India

India: After the Flood

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Niall Roche, a member of Concern's Emergency Response Team in Orissa, reports on the aftermath of the 'supercyclone' that hit the impoverished Indian state last October.
The three women had heard that a cylone lay off the coast. In the days leading up to October 29 some warnings had been broadcast and passed on by those in the village of Gohala* with radios. But there was nothing to warn of the ferocity to follow.

Ramina, Surati and Bhanumati - all in their late forties - were preparing their (once) daily meal of rice and dal (lentils) when the 'supercyclone' hit.

As the winds gathered strength the women sought shelter with others in one of Gohala's two concrete buildings. There they remained for the next two days, as their village was literally wiped from the face of the earth.

Inside the shelter, there was no food and the only drinking water available was rain that ran off the roof. One woman gave birth on the first night, but the child died shortly afterwards.

When the three women finally emerged, the village lay in ruins. Their straw and stick dwellings had been obliterated. The crucial rice crop had been completely destroyed and over 200 of the village's domestic animals - an important resource - had been killed.

And yet, in some respects the villagers of Gohala were lucky. No uprooted trees crushed their shelter, as had happened elsewhere in Orissa. Equally, the village is located just far enough inland to have avoided the tidal waves - as high as 30 feet in some places - that claimed a still unknown number of lives.

Officially, the death toll stands at 9,500. However, assessments carried out by the Concern team strongly suggest that figure could treble. But Ramina, Surati and Bhanumati do not feel particularly lucky. All three belong to what are known as the 'scheduled castes' placing them, in effect, on the very lowest rung of India's socio-economic ladder.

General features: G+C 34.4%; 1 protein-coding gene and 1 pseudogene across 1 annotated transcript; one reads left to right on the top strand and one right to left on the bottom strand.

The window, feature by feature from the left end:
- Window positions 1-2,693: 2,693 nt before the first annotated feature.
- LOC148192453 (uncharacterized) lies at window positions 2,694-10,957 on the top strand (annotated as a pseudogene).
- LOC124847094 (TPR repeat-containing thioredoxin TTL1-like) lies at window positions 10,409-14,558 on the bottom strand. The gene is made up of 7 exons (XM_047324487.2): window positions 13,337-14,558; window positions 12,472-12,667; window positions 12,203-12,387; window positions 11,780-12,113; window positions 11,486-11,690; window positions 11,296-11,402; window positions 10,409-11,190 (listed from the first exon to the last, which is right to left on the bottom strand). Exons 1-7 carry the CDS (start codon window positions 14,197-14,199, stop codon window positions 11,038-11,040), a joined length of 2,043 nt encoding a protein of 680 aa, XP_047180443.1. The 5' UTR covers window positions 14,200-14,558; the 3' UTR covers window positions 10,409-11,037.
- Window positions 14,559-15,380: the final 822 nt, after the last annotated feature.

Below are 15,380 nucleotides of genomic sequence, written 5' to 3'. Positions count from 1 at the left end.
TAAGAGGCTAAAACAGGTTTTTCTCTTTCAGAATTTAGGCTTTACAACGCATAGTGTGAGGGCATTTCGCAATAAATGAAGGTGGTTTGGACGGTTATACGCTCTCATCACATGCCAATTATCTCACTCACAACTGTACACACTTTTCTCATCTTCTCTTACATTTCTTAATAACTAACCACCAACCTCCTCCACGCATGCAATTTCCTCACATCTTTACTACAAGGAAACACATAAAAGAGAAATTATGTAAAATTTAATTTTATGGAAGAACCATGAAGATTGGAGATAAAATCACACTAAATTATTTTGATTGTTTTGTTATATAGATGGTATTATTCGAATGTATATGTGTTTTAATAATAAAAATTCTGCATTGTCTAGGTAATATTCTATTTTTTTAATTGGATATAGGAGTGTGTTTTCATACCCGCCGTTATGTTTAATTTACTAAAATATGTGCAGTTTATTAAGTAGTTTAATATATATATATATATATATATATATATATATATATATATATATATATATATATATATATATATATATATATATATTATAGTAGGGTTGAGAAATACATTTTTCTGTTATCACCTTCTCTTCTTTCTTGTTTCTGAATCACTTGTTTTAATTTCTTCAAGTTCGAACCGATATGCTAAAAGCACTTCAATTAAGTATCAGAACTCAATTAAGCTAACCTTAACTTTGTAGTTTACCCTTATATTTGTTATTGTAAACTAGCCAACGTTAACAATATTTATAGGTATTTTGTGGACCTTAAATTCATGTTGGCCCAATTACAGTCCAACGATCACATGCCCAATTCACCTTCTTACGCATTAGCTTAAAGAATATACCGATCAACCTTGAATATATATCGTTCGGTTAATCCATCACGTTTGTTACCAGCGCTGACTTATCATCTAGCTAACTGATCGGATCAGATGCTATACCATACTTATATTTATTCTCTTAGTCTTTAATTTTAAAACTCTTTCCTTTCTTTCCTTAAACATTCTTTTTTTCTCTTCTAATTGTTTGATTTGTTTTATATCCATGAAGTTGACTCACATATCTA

That status is reflected in their work, as all three are landless and earn a subsistence living as farm labourers. Traditionally, their chief source of income comes from the annual harvest. With the rice crop destroyed, work will be in short supply this year.

The women have also lost the food stores they had managed to accumulate. They now survive on one meal every two days. Most nights they sleep in the open, although there is occasional shelter available in what remains of the local school.

None of the three has blankets and there is neither straw nor bamboo available with which to rebuild homes. The nights are cold and there is a heavy dew in the mornings. Consequently, the risk of pneumonia and other respiratory infections is high.

The three say that perhaps death would have been better, easier than the hardships they will have to endure in the coming months and years. They say it will take years before the people of Gohala begin to recover.

Concern supported Ramina, Surati and Bhanumati with emergency supplies of rice and dal. We have also distributed essential plastic sheeting - to build temporary shelters - blankets and clothes.

They are but three of almost 200,000 men, women and children to whom Concern is supplying emergency relief. Their stories are repeated daily among the 20 million people affected by the October 29 'super-cyclone'.

Concern has already allocated £100,000 to emergemcy relief for Orissa, but anticipates spending £500,000.

* Village of Gohala lies approx 30 minutes drive north of Orissa state capital, Bhubaneshwar.

Author: Niall Roche
Phone: 1850 410510
email: info@concern.ie
Concern, Upper Camden Street, Dublin 2.